Letters to the Editors from the August 2020 issue of the Socialist Standard
“Reform of capitalism?”
I think I agree with almost everything you stand for but. I don’t understand how global, neoliberal ‘capitalism’ can be replaced with global socialism in practice.
The capitalists have all the money, time and resources including the technological fire-power to oppress the people.
I don’t see how socialism can be achieved in one fell swoop – surely it would have to involve a ‘reform of capitalism’ period first?
I’d be grateful if you could address this problem – a group of us are just trying to work out how best to aid the socialist cause and your organisation is being considered.
The current world order of capitalism can and will only be replaced by socialism when the overwhelming majority of people throughout the world understand and appreciate what real socialism is likely to mean in practice.
The entrenched capitalist class do indeed control both all resources and ‘technological fire-power’. That’s the basis of the capitalist system and their rule. But we have the advantage of numbers – we are the overwhelming majority – and we operate production from top to bottom and make-up the bulk of the armed forces. When we get our act together they won’t be able to stop us establishing socialism through democratic political action.
As things stand, the term socialism (or communism as it is sometimes called) has been tarnished by all states who declare themselves either socialist or communist, but who are in fact really capitalist.
Piecemeal reforms cannot pave the way to socialism because reforms are limited to only working within the current framework. Nor do we support the notion of a government which tries to run capitalism in the interests of the majority, even if it intends for this to only be in the short-term before socialism.
Reforms only aim at trying to improve the current system rather than changing it, working for reforms distracts and diverts us from challenging the system itself. By way of an analogy, reforms are like ‘treating’ an injury with painkillers – you feel a bit better for a short time, but this wears off and the cause of the pain still remains.
It is up to people like you and us and the working class of this and all other countries of the world to join together and share the kind of ideas being propagated by ourselves and our companion parties.
What about overpopulation?
A reader has asked us about overpopulation, commenting that socialism ‘might be easier with a reduced population’.
It is true that socialism would be a lot easier to implement and operate with less people to provide for. But if wishes were horses, all beggars would ride, as the old saying goes.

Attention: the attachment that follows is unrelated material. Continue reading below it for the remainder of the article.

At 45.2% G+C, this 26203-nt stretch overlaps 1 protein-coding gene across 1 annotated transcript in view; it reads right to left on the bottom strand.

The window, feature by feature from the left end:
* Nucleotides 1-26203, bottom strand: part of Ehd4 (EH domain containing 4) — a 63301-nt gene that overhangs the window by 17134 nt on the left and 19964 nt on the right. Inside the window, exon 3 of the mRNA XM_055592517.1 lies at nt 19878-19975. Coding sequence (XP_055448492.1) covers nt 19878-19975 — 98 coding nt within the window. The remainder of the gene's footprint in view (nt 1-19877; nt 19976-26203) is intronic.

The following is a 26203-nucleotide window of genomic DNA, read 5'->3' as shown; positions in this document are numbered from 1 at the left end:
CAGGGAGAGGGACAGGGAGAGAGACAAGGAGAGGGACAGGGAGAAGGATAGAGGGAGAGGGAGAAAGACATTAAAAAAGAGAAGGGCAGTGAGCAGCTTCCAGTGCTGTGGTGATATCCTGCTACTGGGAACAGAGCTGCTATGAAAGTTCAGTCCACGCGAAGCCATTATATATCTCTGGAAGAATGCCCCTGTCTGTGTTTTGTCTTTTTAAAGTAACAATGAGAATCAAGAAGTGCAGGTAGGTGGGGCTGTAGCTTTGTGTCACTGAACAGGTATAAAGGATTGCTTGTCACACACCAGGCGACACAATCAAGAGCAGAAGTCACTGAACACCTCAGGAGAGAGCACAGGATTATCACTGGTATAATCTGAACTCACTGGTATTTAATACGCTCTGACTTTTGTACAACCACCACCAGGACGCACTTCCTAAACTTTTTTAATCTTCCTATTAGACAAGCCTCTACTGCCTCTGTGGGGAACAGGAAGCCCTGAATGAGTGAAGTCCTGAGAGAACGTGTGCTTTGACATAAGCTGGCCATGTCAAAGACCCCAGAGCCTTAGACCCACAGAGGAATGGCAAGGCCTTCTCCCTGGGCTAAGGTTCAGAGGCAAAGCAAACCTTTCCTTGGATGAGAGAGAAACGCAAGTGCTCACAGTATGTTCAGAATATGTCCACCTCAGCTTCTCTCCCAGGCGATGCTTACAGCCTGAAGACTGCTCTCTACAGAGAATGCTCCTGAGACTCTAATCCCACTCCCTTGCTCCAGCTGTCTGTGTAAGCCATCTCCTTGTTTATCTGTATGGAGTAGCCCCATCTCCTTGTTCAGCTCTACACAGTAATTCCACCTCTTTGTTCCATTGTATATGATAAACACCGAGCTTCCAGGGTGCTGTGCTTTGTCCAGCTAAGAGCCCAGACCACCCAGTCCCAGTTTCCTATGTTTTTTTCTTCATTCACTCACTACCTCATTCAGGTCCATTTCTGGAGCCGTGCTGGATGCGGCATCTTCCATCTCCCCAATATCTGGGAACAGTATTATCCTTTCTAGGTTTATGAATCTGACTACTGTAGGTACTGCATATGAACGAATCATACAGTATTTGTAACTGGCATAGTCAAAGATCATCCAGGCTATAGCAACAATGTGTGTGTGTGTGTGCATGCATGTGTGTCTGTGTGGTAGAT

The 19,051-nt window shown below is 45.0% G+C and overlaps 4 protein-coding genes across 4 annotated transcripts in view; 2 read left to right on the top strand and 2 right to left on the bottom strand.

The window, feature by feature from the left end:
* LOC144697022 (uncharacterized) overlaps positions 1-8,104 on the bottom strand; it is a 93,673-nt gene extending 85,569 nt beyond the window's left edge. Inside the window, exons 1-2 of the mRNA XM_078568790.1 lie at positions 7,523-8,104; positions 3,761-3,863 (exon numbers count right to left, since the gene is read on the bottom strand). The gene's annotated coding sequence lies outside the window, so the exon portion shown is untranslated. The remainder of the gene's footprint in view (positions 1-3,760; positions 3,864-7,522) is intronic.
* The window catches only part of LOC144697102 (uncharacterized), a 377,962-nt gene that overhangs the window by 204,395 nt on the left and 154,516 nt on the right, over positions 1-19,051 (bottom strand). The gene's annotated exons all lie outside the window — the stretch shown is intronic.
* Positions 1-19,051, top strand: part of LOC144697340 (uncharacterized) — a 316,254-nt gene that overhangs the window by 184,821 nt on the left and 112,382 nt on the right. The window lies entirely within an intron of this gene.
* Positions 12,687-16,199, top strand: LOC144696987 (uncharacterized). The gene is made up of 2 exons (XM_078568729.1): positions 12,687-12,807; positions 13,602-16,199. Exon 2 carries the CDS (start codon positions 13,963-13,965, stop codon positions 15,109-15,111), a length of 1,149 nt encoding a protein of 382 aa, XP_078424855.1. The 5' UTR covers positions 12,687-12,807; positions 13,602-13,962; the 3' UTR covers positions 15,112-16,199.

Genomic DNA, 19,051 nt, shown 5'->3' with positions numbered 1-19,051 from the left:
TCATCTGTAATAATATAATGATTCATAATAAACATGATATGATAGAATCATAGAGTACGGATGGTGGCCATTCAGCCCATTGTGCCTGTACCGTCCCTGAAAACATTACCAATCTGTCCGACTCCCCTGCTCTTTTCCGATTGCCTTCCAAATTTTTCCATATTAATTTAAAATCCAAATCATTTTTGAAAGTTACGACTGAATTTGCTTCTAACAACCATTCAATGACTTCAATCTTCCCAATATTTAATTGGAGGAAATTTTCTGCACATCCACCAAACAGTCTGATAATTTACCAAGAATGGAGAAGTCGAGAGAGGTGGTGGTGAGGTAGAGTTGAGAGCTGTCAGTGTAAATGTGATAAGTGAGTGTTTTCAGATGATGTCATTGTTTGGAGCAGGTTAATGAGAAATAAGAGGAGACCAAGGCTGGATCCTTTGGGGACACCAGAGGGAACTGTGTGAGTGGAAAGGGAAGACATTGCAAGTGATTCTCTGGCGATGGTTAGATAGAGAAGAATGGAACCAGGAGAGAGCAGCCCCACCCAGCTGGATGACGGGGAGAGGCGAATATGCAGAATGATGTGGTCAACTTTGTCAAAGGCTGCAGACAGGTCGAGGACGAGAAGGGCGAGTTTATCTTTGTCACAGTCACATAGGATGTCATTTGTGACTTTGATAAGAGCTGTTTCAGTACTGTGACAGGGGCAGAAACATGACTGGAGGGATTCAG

The reality is that globally the population is growing and the question is, can it be reduced? The stark answer is no – even if fertility rates were lowered. The number of people in a country continues to rise for years after people stop having children– a phenomenon known as population momentum.
Thus, the projection is that global population will go from approaching 8 billion today to about 11 billion in around year 2100 then plateauing and then finally begin to drop back to about what it is today.
So socialists fully expect and are required to plan for an increased number of people, something that we cannot avoid regardless of any family planning which is already being increasingly adopted without any compulsion by better educated and more empowered women, even in patriarchal dominated cultures.
Our argument is that with rational allocation of resources that should not be a problem and that free access can still be accomplished. We do have the capability of comfortably coping and still create a sustainable steady-state zero-growth economy eventually.
This is not to say that it will not be a critical crisis for capitalism and is in fact another reason why for the sake of humanity it must be done away with.
Along with a population rise we also have the related issues that will arise in the future.
Firstly, the demographic problem of higher numbers of elderly with less adults of working-age to support them. China’s one-child policy resulted in what was called the 1 – 2 – 4 paradox. One active worker supporting retired parents and because of better health prospects his or her grand-parents. Such family support is essential in countries lacking social safety-nets for the old and frail.
We also have the situation of urbanisation and over-crowding in slums and shanty towns of some major cities as the industrialised plantation-type cash-crop farming leads to the end of the small-farmers. (To be exacerbated by climate change in many areas of the world)
And thirdly, we have the nationalist prejudice against the movement and migration of people. We witness this right now. The youth of Africa thwarted by lack of prospects seek opportunities in Europe where there is already a declining work-force that requires an influx of newcomers. But rather than be welcomed, they are being excluded.
Socialists cannot deny these conditions result in suffering and misery for as long as we live under capitalism. But we challenge the view that solutions cannot be achieved with the establishment of a cooperative society. In fact, only socialism can overcome them.